You haven't said what other sites you're using but I would lean towards believing the TfL site is the most accurate. That said, I actually think your model is a Euro4 so I'd get in touch with TfL. I used the reg of another vehicle that's the same model as yours from 2007 and the ULEZ checker said it was exempt, you just have to pay the congestion charge. I'm not sure if TfL is incorrect (because you haven't given me your reg to check), or whether you've seen you still have to pay the Congestion Charge and might be confusing that with the ULEZ. If the latter is the case, there are only a few exceptions to paying the CC. People living within the congestion zone receive a 90% on the charge, although you must be a registered resident to qualify. Blue Badge holders qualify for a 100% exemption from the Congestion Charge but you must register with Transport for London and pay £10 before travelling. Disabled drivers that are exempt from road tax are exempt from the Congestion Charge and do not have to register. Motorbikes, mopeds and bicycles are exempt, there's also a Cleaner Vehicle Discount for some electric and plug-in hybrid cars and vehicles with nine or more seats. Basically, everyone else has to pay it.
Answered by Georgia Petrie
What's the best cheap car for towing a caravan?
"What's the best sub £4500 car for towing a caravan with special reference to reliability? I've been told 4x4's are the way to go from friends who tow however some people swear by a good RWD estate like a BMW 5 Series. With twin 3-year-olds space is a must however the vehicle must be reliable. I'm not too fussed on economy or refinement within reason as the vehicle will only be used once a week and maybe at the weekend throwing a few bikes in the back."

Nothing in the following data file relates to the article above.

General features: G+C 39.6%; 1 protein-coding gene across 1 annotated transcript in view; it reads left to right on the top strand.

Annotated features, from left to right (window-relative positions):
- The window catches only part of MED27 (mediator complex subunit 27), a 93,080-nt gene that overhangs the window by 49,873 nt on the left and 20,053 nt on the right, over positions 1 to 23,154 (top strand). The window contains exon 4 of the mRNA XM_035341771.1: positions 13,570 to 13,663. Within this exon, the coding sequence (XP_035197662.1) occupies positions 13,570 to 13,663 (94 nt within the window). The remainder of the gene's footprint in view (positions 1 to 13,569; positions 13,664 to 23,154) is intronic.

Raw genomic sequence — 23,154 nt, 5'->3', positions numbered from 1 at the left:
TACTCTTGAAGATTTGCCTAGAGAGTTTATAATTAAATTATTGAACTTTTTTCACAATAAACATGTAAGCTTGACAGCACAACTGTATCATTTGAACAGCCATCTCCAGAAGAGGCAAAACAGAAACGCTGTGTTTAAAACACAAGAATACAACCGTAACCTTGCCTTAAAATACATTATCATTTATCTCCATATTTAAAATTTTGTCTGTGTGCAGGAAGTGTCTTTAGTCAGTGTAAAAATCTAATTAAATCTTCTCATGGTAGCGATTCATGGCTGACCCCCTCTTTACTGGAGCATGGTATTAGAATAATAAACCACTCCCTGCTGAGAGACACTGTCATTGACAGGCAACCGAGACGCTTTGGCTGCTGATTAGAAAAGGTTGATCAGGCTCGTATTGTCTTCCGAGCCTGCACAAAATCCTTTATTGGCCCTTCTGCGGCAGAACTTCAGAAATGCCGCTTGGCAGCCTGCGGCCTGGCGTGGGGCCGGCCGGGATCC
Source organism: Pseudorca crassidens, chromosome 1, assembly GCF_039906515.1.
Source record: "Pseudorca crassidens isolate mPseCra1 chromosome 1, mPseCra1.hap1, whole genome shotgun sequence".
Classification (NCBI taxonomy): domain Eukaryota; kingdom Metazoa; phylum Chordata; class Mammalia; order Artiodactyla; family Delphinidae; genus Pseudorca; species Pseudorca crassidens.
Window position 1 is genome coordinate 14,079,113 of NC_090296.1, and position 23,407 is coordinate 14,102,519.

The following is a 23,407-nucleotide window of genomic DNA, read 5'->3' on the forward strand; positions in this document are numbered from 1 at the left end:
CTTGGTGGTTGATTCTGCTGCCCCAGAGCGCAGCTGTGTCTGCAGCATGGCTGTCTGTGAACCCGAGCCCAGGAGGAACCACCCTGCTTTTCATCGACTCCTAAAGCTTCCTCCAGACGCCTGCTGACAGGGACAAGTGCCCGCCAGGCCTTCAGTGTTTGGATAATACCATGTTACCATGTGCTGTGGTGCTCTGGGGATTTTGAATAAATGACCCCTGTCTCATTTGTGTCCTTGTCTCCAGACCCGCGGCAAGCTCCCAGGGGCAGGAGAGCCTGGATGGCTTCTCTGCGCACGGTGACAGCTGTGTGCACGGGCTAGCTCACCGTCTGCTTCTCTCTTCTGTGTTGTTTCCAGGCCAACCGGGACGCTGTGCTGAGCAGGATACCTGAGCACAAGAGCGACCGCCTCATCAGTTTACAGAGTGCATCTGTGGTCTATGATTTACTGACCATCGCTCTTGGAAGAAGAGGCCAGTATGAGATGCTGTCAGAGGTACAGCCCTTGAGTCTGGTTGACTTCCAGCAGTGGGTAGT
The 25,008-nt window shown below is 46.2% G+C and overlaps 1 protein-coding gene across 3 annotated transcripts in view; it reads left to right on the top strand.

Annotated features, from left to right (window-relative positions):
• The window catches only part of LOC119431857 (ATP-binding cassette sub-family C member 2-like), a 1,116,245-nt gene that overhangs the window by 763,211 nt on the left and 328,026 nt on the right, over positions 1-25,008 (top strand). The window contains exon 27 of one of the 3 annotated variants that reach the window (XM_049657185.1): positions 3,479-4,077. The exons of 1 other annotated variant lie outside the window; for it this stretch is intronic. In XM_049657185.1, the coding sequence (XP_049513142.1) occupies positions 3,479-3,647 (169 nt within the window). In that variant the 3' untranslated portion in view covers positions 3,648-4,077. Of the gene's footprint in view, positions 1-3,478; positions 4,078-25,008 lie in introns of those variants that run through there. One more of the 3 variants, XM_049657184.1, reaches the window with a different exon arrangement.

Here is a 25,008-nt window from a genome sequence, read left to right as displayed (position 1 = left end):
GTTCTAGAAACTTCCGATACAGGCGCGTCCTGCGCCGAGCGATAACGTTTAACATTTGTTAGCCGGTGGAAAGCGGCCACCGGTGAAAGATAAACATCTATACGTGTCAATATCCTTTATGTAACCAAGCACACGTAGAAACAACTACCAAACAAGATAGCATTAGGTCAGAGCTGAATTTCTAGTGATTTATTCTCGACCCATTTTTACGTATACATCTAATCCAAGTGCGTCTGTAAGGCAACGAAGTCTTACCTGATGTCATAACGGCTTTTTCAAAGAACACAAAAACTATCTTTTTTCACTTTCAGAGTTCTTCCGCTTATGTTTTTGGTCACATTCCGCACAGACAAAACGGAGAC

If you have £4500 to spend I'd avoid any premium cars that cost £40,000 when new. The servicing and mainline costs for a second-hand BMW 5 Series will be very high and any serious mechanical problems will quickly render the car worthless. However, if it's reliablilty you want then the 2008/09 Honda CR-V 2.2 i-CTDI 4x4 diesel would be a good option: https://www.honestjohn.co.uk/carbycar/honda/cr-v-2007/
More on the best cars for caravans: https://heycar.co.uk/guides/best-15000-cars-for-towing-caravans
What cars offer a good ground clearance and large boot?
"We live in rural Cornwall and go camping a fair bit. We're after a secondhand (less than £5000 to spend) car with a large boot and decent ground clearance as we frequently go down unmade/lumpy tracks. What are the options? "
A Honda CR-V or Toyota RAV4 sounds like a good option. Both have big boots, high ground clearance and are generally very reliable. Avoid diesels unless you cover a lot of motorway miles. You could also consider a rugged version of an estate car like the Skoda Octavia Scout.
Which used SUV is best for rural driving?
"I'm very nervous about buying a car as I've been stung a few times. I have moved to a rural area with lots of narrow lanes and deep gullies at the sides. I want to trade in my 2010 Saab convertible (as it's unsuitable for my new area) for something more robust like a Honda CR- V, Mazda CX-5 or a Landrover Freelander. I have around £5000 to spend plus the trade-in price of the Saab. I would be most grateful for any advice."
A Honda CR-V would be your best bet out of that shortlist in terms of reliability. We'd also recommend a Toyota RAV4 or, if you'd consider something a little smaller, a Suzuki Grand Vitara. This should give you an idea of the value of your Saab: https://www.honestjohn.co.uk/used-prices/